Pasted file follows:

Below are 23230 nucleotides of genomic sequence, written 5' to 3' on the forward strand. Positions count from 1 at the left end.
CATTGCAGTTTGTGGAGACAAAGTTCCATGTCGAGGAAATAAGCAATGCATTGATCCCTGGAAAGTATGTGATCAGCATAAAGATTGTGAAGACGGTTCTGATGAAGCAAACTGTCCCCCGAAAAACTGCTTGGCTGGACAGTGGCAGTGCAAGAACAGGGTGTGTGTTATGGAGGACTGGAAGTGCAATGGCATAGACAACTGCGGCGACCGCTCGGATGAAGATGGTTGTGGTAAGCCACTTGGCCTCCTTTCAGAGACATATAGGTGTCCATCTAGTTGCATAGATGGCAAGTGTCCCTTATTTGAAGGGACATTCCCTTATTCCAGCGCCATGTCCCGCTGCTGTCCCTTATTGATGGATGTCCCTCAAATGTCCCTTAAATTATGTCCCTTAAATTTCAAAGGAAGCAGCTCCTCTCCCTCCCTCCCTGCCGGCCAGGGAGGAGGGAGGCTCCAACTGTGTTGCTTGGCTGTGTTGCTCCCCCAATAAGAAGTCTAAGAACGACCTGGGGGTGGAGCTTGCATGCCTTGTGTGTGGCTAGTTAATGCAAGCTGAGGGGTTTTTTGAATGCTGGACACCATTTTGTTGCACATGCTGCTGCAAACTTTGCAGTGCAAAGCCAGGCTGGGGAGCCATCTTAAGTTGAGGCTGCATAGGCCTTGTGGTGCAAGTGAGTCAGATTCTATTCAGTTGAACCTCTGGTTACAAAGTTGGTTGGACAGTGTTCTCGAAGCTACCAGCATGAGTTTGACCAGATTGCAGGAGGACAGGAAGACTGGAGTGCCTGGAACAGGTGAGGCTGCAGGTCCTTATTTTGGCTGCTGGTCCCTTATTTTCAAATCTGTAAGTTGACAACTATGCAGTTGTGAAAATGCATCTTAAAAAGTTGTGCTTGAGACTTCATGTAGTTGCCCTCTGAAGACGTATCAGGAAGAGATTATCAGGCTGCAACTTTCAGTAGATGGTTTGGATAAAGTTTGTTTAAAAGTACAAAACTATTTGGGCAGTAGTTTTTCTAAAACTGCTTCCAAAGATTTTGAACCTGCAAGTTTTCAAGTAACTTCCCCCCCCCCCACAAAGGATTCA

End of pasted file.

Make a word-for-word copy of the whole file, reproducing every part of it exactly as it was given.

Below are 23230 nucleotides of genomic sequence, written 5' to 3' on the forward strand. Positions count from 1 at the left end.
CATTGCAGTTTGTGGAGACAAAGTTCCATGTCGAGGAAATAAGCAATGCATTGATCCCTGGAAAGTATGTGATCAGCATAAAGATTGTGAAGACGGTTCTGATGAAGCAAACTGTCCCCCGAAAAACTGCTTGGCTGGACAGTGGCAGTGCAAGAACAGGGTGTGTGTTATGGAGGACTGGAAGTGCAATGGCATAGACAACTGCGGCGACCGCTCGGATGAAGATGGTTGTGGTAAGCCACTTGGCCTCCTTTCAGAGACATATAGGTGTCCATCTAGTTGCATAGATGGCAAGTGTCCCTTATTTGAAGGGACATTCCCTTATTCCAGCGCCATGTCCCGCTGCTGTCCCTTATTGATGGATGTCCCTCAAATGTCCCTTAAATTATGTCCCTTAAATTTCAAAGGAAGCAGCTCCTCTCCCTCCCTCCCTGCCGGCCAGGGAGGAGGGAGGCTCCAACTGTGTTGCTTGGCTGTGTTGCTCCCCCAATAAGAAGTCTAAGAACGACCTGGGGGTGGAGCTTGCATGCCTTGTGTGTGGCTAGTTAATGCAAGCTGAGGGGTTTTTTGAATGCTGGACACCATTTTGTTGCACATGCTGCTGCAAACTTTGCAGTGCAAAGCCAGGCTGGGGAGCCATCTTAAGTTGAGGCTGCATAGGCCTTGTGGTGCAAGTGAGTCAGATTCTATTCAGTTGAACCTCTGGTTACAAAGTTGGTTGGACAGTGTTCTCGAAGCTACCAGCATGAGTTTGACCAGATTGCAGGAGGACAGGAAGACTGGAGTGCCTGGAACAGGTGAGGCTGCAGGTCCTTATTTTGGCTGCTGGTCCCTTATTTTCAAATCTGTAAGTTGACAACTATGCAGTTGTGAAAATGCATCTTAAAAAGTTGTGCTTGAGACTTCATGTAGTTGCCCTCTGAAGACGTATCAGGAAGAGATTATCAGGCTGCAACTTTCAGTAGATGGTTTGGATAAAGTTTGTTTAAAAGTACAAAACTATTTGGGCAGTAGTTTTTCTAAAACTGCTTCCAAAGATTTTGAACCTGCAAGTTTTCAAGTAACTTCCCCCCCCCCCACAAAGGATTCA